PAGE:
What’s Trending? Winter Burn Causes Evergreens to Loose Their Green Color

We have been getting a bunch of questions from customers regarding the browning on evergreens this spring. It is wide spread and has affected evergreens of all types, including arborvitae, English ivy, boxwood, juniper, cypress, holly, and rhododendrons. What is the cause of this browning of leaves you might ask? It is called winter burn and was the result of a long, cold winter, unlike anything we have seen to recent memory.

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What is winter burn? Winter burn is typically noticed in early spring as the weather warms and plants break free from the snow and ice that has covered them much of the winter. It is particularly problematic for evergreens that attempt to hold their color through the winter, but instead have their leaves dried out from cold winds, melting snow, ice melters, and/or a deep freeze. With such extreme conditions experienced this past winter, winter burn is more severe and wide spread this year than any other year in recent memory. Winter burn can cause a portion of the plant to brown or in some cases the entire plant, as was the case with English ivy this winter. (Reference below for some examples)


What causes winter burn? Winter burn is the result of moisture loss in plant leaves. Typically evergreens are able to restore small amounts of moisture loss with the use of their root system, but this year’s harsh winter was too much for these evergreens to adapt too; causing portions of their foliage to die off. In some situations, the roots may have been killed by the deep freeze and the plants will not be able to regrow. Only time will tell in this case!


How do I treat affected plants? Fertilizer, some pruning, and patience are the only remedies for plants effected by winter burn. We recommend that you prune out clearly dead leaves/limbs of the evergreen. If you wonder if a leaf is dead, you can scrap the leaf and see if it still green inside (if so, it is probably going to come back). If completely dead, you can prune these limbs out so that there is room for new growth to fill in. In the case of English ivy, we are finding most of the leaves to be completely dead this spring. Only time will tell if the root system is still alive enough to create some new brilliant foliage. We recommend that you fertilize your evergreens with a food appropriate for that plant in the spring. Holly-Tone from Espoma or anyone of our other well-rounded fertilizers (similar to a 5-5-5 or 10-10-10) will be good in this case. You want to encourage regrowth this year and a good dose of fertilizer will do just that. The last remedy is pretty simple… time. In the case of mildly effected plants, you should see solid improvement after a dose of fertilizer and some nice penetrating spring rains. Heavily effected plants may take a few months to start looking normal again. If it is a plant that you really did enjoy, then make sure you give it enough time to recover before making a choice on whether or not to get rid of the plant.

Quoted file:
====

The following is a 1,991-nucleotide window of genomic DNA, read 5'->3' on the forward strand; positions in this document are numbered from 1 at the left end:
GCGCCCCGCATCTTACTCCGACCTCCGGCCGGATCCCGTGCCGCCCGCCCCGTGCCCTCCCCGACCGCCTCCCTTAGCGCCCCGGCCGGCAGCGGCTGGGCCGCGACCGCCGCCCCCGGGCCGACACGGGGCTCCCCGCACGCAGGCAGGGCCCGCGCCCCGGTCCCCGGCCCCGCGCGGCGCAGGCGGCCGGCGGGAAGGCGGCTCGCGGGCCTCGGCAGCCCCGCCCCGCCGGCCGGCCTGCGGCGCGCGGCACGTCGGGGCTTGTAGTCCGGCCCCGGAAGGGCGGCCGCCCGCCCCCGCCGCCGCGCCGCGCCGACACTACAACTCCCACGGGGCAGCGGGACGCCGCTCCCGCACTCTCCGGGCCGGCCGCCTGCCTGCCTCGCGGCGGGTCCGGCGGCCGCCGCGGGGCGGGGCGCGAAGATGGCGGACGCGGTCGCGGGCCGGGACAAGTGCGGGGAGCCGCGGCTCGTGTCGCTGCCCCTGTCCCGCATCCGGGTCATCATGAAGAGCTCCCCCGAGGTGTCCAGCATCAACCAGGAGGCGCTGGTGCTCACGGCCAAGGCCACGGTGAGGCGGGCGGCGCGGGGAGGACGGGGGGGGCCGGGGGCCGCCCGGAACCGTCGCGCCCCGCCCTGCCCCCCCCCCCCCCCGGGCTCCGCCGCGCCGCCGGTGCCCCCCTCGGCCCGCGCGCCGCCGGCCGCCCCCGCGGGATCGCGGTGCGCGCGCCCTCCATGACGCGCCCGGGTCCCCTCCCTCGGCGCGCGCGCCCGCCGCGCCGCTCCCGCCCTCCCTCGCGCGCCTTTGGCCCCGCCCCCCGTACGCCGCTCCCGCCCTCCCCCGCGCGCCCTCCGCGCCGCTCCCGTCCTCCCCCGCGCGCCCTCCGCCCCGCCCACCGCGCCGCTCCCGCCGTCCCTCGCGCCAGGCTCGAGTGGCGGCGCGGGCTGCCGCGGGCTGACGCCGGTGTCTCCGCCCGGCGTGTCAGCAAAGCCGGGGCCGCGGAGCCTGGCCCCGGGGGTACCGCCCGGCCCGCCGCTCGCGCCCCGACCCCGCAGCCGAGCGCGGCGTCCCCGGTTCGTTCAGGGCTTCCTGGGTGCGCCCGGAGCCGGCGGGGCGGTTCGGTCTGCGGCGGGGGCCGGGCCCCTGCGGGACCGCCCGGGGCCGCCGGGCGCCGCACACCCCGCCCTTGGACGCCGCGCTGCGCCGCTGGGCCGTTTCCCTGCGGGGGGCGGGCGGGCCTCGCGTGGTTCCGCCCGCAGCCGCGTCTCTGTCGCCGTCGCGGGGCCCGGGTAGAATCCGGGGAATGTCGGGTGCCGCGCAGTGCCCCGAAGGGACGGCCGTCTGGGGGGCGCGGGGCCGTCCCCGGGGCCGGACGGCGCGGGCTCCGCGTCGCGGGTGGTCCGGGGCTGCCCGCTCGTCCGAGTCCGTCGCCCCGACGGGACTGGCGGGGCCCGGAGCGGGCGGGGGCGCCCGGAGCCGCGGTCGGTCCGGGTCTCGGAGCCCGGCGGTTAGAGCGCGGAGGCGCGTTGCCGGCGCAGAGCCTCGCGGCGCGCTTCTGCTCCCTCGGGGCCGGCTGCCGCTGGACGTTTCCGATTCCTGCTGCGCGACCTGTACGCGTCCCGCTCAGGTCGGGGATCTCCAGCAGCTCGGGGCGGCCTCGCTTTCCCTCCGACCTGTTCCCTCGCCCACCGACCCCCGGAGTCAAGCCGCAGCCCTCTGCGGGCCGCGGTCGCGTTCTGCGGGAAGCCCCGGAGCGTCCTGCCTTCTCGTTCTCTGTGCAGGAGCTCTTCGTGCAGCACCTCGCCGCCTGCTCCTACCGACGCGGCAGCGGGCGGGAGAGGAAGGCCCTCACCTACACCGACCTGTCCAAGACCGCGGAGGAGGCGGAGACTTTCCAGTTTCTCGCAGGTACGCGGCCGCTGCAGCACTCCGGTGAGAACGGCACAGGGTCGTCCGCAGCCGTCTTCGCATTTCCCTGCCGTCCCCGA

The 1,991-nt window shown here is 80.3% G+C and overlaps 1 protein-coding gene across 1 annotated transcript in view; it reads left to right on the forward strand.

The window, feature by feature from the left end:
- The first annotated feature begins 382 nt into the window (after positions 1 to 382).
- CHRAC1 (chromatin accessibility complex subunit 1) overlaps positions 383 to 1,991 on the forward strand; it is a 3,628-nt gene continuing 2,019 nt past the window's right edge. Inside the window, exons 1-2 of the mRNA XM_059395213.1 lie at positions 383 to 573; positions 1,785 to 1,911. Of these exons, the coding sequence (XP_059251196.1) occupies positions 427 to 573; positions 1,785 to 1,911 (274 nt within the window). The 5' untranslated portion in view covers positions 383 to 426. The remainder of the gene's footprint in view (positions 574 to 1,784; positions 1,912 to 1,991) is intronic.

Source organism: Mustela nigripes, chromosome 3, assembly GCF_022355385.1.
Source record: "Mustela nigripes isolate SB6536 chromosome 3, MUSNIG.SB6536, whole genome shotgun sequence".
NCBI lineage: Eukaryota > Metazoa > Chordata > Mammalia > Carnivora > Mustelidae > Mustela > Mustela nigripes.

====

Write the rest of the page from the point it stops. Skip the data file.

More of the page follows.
How can I prevent winter burn next year? As mentioned before, winter burn is the cause of moisture loss in leaves of evergreens during the winter. You can help insulate your evergreens from the cold winds by wrapping them in burlap. This works great for more fragile plants such as arborvitae and boxwood. You can also set up a burlap, cloth, or plastic fence of sorts to limit the exposure that plants have with road salt, which naturally sucks the moisture from plant leaves. Salt can splash up from roadways and fine debris can float through the air, so these partitions will help to prevent its contact with evergreen leaves. The use of salt-free ice melters on your driveway or sidewalks can help with this as well. Lastly, products such as Wilt Stop will provide a protective coating to plant leaves to insulate the leaves. This product works great in the summer time, but can also be used throughout the winter to provide an extra barrier against moisture loss caused by wind, salt, and quick melting snow and ice. It is a simple spray-on and let dry formula.


If you have any further questions about winter burn or need advice on anything else that might be causing harm in your lawn or garden this spring, please be sure to stop by our Lawn and Garden Department.

Rollier's Hardware

Phone: 412-561-0922

Email: info@rolliers.com 

Address: 600 Washington Road
Mt. Lebanon, PA 15228

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